- 49. Alfred’s Emporium – Episode 49
- 50. Alfred’s Emporium – Episode 50
- 51. Alfred’s Emporium – Episode 51
- 52. Alfred’s Emporium – Episode 52
- 53. Alfred’s Emporium – Episode 53
- 54. Alfred’s Emporium – Episode 54
“Of course, he’s taken on too much for a young man.”
“Imagine going from a small shop to a place the size of the assembly building? It’s absurd.”
“He’s bound to fail. And then what will happen to him and his mother? They’ll be turned out, just you wait and see.”
Every morning for several weeks, a little coterie of Datcherford matrons had gathered to observe the works taking place on the assembly building and to prophesy doom upon Alfred Hapstall’s new venture. It was the best entertainment they’d had in many a year.
Alfred knew well what they were saying, because once or twice he’d caught their conversation as he passed by.
And they were not the only ones. His project was the greatest, or possibly the only, talking point in Datcherford for a generation and there were few who viewed it with optimism.
But Alfred had never doubted for a moment, and now his day had come. The cynics had been proven wrong.
By daytime he’d overseen his new shop as it rose from the decay of the assembly building, and on many a night, after the workmen had departed for their homes, he’d let himself in through the rear entrance, taken up a brush or hammer and worked on alone.
Now the dust, noise and chaos of the past weeks were gone and Alfred looked about him in the silence.
At present he owned just one room on the ground floor – though it was a vast space compared to his old shop – and the rest of the building was still boarded and out of his reach.
The magnificent staircase had been swept clean but as yet it led nowhere, and the crystal chandelier remained unlit.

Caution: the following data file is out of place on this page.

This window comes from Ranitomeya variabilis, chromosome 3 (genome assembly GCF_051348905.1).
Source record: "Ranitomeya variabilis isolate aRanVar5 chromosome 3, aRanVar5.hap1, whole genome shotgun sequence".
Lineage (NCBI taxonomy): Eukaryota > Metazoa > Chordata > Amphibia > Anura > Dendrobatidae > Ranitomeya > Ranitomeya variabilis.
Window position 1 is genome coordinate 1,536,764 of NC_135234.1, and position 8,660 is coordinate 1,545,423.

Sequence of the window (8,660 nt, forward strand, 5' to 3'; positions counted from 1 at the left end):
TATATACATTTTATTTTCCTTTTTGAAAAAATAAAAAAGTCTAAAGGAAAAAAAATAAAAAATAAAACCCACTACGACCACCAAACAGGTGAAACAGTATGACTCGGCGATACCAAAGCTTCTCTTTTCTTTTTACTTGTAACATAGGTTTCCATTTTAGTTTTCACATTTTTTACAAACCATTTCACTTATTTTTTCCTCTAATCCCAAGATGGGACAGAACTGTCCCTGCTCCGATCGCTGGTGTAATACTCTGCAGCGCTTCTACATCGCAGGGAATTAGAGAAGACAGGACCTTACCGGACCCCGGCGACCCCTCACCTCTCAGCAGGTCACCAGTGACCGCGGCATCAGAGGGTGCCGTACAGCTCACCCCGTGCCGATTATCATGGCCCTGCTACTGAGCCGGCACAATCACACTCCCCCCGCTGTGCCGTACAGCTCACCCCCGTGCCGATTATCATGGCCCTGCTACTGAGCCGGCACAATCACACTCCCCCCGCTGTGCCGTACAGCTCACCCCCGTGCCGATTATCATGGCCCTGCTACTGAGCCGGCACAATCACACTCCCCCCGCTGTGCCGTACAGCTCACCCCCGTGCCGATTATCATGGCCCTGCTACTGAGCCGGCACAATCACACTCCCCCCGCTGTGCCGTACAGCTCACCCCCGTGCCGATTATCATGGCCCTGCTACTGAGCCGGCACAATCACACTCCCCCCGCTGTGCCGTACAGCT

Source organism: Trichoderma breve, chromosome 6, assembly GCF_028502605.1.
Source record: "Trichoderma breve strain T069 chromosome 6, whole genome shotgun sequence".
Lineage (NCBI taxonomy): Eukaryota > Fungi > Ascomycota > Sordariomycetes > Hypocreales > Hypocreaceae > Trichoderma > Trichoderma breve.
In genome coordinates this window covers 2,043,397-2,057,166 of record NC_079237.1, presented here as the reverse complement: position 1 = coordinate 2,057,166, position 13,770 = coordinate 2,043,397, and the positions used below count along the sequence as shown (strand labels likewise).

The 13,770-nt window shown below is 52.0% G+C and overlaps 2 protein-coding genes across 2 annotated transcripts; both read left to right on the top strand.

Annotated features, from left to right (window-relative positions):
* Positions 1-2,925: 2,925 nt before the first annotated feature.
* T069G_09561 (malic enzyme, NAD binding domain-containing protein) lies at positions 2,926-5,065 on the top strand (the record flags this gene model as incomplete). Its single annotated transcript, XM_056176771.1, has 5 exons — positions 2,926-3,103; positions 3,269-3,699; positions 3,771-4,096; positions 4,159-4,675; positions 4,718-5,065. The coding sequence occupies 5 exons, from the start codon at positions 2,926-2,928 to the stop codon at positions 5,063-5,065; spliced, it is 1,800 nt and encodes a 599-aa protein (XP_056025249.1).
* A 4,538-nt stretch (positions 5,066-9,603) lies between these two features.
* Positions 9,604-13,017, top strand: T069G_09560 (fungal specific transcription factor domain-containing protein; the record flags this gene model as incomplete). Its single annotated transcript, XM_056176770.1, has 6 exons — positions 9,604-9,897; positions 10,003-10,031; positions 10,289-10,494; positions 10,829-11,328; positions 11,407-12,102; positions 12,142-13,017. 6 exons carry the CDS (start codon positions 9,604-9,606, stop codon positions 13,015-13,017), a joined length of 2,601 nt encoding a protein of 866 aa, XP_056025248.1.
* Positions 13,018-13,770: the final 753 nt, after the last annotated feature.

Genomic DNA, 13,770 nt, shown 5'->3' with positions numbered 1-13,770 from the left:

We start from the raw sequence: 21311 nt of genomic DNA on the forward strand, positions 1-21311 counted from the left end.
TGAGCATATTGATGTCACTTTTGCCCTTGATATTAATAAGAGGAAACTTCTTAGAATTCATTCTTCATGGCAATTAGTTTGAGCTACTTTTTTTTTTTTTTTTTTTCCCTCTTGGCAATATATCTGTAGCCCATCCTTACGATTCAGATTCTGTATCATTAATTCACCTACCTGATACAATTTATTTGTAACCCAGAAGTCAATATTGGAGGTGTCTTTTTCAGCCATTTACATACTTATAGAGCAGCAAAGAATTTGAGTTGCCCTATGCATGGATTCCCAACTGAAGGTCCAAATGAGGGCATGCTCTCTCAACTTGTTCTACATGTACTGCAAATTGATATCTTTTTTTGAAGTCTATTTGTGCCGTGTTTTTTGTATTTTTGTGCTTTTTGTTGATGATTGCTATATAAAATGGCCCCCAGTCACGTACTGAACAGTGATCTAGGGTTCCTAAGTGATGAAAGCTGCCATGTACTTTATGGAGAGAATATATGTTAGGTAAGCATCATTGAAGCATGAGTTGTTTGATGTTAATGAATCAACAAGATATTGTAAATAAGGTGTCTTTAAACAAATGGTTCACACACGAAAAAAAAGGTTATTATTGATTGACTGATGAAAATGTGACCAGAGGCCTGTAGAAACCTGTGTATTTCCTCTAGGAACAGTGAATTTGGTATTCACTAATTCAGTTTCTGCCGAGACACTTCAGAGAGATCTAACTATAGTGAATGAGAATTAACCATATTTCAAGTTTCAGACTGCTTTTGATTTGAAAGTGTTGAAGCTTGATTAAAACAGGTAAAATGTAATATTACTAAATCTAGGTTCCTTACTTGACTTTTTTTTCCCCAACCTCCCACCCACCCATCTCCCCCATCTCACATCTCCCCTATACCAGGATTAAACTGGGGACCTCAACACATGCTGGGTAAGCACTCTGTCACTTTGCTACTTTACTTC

One day, he’d promised himself, he’d have fine velvet curtains hanging at the tall mullioned windows. For now, though, his newly stocked counters and shelves had been fashioned from old timber and he couldn’t yet afford carpets for the wooden floor. But it didn’t matter.
This place, the beginning of his dream, was clean and ordered, and it bore the name of Hapstall’s in high letters that could be seen the length of the main street. At half past eight this very morning he would open the great front door and begin trading.
“Are you happy?”
Alfred hadn’t heard Mariah’s tread as she came in through the rear door.
“More than I can say, Mother,” he replied. “But you needn’t have risen so early. It’s barely light.”
“I couldn’t sleep any longer,” she said. “I’ve brought you breakfast. You’ve worked so hard, now you must stay strong.”
“I didn’t stay very late last night. I left Mr Darrowby to lock up.”
She opened the wicker basket she’d brought and Alfred set two chairs. They ate in contented silence until the rear door at the back of the shop opened again and Tom appeared.
“Morning,” he greeted them. “I thought it best if I came early, today being the grand opening and all.”
“Then you’re in time to share our breakfast, Tom,” Mariah offered. “Sit down.”
“Do you think we shall have much trade on the first day?” he asked.
“Alfred believes curiosity will work in our favour, Tom,” Mariah replied. “This is the biggest event in Datcherford for years.”
“You might say the only event,” Alfred added wryly. “But you’re right, Mother. Curiosity will draw them in and good service and a plentiful supply of quality merchandise will ensure they return.”
“Do you remember the day you brought the silk stockings to sell?” Mariah asked. “I confess, I thought you’d overreached yourself. But now look!”
She pointed to a counter in the far corner of the great room.
“Gloves and lace handkerchiefs and the like!”
“They look well, don’t they?” Alfred remarked. “Rose has a good eye for a display. Ah,” he said as the door opened once more. “And here she comes. It seems no-one wants to be late on our first day.”